ADHD, Education, and the Church

Last night, I went to a Presbytery event that was on the emerging church/new forms of worship.  It was a very brief workshop, and we didn’t get very far into the topic, though the facilitator was engaging. Anyway, he showed a you tube video about Education Reform, and asked us to substitute “school” for “church” in our thinking. 

It was an interesting video. It begins with the premise that ADHD is a fictitious epidemic.  As someone who has seen children truly suffering with ADHD, that got my rankles up.  But as I listened farther, he never said ADHD was a fictitious diagnosis. I don’t think ADHD is over-diagnosed, but  I do believe that ADHD is over-medicated. There are children who need medication. And there are children whose parents or teachers want them to take medication before even considering anything else.  Selam has been tested for ADHD-twice. Interestingly, her pediatrician said, “if we get a diagnosis, then you have the bargaining tool to get some accommodations in the classroom that will help her succeed.”  The specialist said, “if we get a diagnosis, she can start medication.” (She didn’t get a diagnosis.)

Once I let go of the ADHD thing, what I got most out of the video was the emphasis in our educational system on individual achievement and mastery.  Throughout the schooling process, children are told to do their own work. They are evaluated as individuals. They are asked to sit down and be quiet and not share answers. Individual children make the honor roll. Individual children get recognized at special assemblies and events. Even in school sports, we award most valuable player awards, rather than the whole team congratulating themselves with a team win or a team accomplishment. I remember groaning-loudly-when the teacher would announce a group project.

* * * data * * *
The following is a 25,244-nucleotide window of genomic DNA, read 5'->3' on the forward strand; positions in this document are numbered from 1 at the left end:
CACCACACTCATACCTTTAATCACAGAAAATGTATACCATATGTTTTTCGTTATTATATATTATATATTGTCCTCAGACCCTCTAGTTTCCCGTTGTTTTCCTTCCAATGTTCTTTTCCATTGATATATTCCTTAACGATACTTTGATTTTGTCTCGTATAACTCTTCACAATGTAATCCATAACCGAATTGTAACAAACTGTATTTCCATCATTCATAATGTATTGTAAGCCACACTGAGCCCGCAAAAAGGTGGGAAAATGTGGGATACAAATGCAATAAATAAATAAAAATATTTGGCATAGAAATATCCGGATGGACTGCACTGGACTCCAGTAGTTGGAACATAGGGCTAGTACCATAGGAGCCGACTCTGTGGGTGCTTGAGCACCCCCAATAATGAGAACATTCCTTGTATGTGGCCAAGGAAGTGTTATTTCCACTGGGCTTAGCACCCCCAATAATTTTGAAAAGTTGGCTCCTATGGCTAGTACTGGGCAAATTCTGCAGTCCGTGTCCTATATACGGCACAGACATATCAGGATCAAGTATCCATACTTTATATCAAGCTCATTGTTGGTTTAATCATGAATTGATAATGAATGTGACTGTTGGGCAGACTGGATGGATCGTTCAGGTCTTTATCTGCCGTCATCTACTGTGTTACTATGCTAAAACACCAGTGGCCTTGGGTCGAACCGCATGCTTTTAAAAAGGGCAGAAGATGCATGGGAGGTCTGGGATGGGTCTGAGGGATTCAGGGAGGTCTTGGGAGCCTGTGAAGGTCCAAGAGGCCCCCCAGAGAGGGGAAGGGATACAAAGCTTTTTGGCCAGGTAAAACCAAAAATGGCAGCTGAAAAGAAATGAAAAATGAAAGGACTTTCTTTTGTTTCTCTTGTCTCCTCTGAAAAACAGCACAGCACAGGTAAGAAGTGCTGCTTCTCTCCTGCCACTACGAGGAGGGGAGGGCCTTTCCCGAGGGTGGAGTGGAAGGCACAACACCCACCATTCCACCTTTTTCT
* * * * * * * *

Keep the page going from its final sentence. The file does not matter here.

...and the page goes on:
Then they graduate, and in the world, and especially in church settings, we want everyone to be a team player. We want to do things as committees; we ask people to think of the least and the lost. But we’ve been socialized since kindergarten that the work that counts is individual.

Blah, blah. Clearly I have no particular point to make, but this is what I’m thinking about on a Saturday morning. What’s in your brain?


3 thoughts on “ADHD, Education, and the Church

  1. Oh, man! I wish I coulda been there. I have become an unwitting “expert” in education reform thru my work. And my son has ADHD. It never occurred to me to link those themes to church. But now…

  2. One thing about my girls’ school I like is that although my Selam was found to be “extremely active and distractible”, it was never once suggested I get her evaluated so she can be medicated. Having a son with ADHD, I do not think my girls have it…….they are merely “very active”. Another thing about their school….they keep saying that they are trained to be leaders…..I don’t know how that is when they are told to be quiet, listen, and do what they are told. Maybe because they are learning discipline? Not sure.

  3. I remember having a similar revelation when I realized that schooling, including Seminary, is a totally selfish pursuit until we get to a place where we start to use it. We work hard for our own grades, so that we can go on, so that we can get a good job and then get ahead in our field…

    Then, we get out into the world and, hopefully, experience a complete reversal into service. I don’t know how to “fix” education, but I do think a mixed experience is good for our kids and ourselves.

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